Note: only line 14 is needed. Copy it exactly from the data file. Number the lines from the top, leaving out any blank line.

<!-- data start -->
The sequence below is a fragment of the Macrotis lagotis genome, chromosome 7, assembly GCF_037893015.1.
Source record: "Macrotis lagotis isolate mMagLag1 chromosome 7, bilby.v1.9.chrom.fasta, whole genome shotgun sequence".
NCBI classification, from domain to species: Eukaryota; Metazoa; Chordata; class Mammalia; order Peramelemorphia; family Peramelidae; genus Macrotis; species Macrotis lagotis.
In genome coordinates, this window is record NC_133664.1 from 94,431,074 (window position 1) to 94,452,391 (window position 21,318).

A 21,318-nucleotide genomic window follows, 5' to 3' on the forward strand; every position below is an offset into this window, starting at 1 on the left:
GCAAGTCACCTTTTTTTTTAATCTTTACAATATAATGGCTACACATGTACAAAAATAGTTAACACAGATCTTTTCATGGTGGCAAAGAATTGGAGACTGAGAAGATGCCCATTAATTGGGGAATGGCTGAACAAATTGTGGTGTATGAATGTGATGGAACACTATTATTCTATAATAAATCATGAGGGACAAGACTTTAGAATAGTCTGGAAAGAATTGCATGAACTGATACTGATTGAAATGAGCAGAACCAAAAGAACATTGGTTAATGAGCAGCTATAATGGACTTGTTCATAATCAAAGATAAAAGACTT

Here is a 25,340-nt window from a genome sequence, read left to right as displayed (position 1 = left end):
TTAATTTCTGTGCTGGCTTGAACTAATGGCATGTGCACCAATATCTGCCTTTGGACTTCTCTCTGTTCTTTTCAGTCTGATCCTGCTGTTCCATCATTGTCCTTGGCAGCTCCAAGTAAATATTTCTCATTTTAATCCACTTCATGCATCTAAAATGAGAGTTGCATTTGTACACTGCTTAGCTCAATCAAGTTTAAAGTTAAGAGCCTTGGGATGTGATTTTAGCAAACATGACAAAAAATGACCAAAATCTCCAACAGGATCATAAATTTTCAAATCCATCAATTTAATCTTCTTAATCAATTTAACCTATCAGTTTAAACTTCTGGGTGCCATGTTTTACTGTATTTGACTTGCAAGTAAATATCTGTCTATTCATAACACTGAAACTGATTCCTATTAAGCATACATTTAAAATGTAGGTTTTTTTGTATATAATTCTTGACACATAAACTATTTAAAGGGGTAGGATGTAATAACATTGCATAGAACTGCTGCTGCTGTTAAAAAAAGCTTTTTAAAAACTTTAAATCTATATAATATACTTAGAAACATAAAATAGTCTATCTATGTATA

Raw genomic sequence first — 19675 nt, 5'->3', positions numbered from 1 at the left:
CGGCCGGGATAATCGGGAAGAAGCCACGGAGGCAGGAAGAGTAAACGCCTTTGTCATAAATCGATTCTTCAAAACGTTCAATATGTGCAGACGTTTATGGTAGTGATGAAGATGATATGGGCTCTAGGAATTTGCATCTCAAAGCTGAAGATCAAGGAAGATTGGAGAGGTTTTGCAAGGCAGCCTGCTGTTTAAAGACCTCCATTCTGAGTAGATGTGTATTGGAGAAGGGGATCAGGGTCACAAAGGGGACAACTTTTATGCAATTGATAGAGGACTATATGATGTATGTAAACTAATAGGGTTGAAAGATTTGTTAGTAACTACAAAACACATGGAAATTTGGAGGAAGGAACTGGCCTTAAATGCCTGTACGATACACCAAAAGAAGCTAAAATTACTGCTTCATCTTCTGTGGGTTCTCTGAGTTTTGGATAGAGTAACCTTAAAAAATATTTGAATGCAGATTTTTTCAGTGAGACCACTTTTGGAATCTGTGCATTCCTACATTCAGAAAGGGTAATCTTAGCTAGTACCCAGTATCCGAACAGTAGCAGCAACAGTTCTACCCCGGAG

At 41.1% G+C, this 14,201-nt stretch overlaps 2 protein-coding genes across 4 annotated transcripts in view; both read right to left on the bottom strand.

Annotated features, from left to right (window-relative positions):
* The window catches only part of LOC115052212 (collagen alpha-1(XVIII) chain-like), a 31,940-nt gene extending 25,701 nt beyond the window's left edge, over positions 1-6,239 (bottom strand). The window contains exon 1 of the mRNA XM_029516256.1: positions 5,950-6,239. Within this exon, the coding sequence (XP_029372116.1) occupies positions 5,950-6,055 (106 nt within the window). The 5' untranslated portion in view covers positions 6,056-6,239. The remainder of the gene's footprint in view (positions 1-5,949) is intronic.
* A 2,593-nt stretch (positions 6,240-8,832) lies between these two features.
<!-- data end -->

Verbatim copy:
* A 2,593-nt stretch (positions 6,240-8,832) lies between these two features.